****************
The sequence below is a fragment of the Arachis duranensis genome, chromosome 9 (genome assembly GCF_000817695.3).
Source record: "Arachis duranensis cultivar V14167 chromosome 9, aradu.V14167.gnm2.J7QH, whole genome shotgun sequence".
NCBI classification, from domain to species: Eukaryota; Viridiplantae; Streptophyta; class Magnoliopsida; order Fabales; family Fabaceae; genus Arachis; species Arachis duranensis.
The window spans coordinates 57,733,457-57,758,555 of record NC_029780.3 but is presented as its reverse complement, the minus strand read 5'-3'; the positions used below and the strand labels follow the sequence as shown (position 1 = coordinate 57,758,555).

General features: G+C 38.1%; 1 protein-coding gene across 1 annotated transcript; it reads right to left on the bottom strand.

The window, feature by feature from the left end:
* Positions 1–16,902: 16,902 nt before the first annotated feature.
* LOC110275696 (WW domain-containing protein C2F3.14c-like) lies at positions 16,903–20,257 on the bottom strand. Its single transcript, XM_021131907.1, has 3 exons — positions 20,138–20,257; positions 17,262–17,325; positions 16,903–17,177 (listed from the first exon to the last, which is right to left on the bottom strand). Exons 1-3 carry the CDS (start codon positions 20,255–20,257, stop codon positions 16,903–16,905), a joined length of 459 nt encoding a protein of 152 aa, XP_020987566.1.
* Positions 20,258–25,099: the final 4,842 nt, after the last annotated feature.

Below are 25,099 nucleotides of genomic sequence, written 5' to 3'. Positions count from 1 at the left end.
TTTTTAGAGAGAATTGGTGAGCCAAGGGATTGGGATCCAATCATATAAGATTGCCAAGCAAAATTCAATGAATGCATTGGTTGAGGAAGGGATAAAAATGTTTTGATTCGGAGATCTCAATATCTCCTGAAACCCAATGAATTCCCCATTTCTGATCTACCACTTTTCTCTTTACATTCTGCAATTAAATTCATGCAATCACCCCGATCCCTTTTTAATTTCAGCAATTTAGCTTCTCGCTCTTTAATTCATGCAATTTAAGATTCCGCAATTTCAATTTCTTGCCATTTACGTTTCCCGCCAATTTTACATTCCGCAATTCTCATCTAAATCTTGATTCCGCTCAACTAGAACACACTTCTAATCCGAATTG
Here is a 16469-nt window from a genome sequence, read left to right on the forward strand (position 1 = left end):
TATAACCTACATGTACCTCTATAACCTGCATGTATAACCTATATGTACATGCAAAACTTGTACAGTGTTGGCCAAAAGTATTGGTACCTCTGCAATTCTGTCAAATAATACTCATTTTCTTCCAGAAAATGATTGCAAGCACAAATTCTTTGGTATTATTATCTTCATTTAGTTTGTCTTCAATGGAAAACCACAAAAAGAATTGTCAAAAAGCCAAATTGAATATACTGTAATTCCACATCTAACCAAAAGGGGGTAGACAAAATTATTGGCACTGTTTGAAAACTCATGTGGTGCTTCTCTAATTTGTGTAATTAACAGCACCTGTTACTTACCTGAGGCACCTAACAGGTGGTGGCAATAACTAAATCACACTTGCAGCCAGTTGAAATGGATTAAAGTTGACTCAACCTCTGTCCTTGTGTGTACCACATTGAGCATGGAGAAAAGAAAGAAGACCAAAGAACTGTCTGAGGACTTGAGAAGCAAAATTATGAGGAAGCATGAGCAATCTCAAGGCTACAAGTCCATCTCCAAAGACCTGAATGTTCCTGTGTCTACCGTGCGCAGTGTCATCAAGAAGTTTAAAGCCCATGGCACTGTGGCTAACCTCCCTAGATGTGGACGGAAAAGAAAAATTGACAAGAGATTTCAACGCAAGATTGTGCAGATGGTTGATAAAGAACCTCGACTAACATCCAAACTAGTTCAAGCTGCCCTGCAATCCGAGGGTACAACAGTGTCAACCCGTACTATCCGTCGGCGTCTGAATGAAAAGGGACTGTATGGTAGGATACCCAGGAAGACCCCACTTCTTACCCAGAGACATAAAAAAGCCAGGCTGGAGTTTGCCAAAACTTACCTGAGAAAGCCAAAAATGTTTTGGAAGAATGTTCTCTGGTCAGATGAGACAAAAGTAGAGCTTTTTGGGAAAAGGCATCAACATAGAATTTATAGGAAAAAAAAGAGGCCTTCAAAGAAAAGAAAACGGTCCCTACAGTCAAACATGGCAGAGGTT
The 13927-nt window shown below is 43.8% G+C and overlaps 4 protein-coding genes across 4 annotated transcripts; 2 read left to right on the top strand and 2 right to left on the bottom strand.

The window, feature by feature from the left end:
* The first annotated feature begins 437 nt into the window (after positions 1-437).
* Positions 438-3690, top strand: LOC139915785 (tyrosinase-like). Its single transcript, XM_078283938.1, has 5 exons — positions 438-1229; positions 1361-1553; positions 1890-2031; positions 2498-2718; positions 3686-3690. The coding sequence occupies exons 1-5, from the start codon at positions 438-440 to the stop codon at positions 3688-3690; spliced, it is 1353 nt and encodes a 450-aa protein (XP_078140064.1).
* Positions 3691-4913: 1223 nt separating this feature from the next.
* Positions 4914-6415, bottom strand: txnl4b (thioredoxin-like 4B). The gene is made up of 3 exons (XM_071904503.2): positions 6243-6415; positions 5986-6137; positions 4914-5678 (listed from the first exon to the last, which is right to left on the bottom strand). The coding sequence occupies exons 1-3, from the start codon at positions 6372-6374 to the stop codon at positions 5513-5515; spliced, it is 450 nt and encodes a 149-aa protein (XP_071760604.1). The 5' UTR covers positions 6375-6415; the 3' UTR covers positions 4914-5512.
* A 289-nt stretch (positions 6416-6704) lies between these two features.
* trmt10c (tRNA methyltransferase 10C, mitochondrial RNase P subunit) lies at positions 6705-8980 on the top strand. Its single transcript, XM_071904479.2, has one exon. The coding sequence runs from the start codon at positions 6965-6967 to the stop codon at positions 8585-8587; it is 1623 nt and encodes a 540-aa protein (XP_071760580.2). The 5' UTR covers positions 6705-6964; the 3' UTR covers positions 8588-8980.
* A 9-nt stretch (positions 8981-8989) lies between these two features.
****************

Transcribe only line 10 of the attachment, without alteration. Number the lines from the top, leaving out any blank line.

Below are 25,099 nucleotides of genomic sequence, written 5' to 3'. Positions count from 1 at the left end.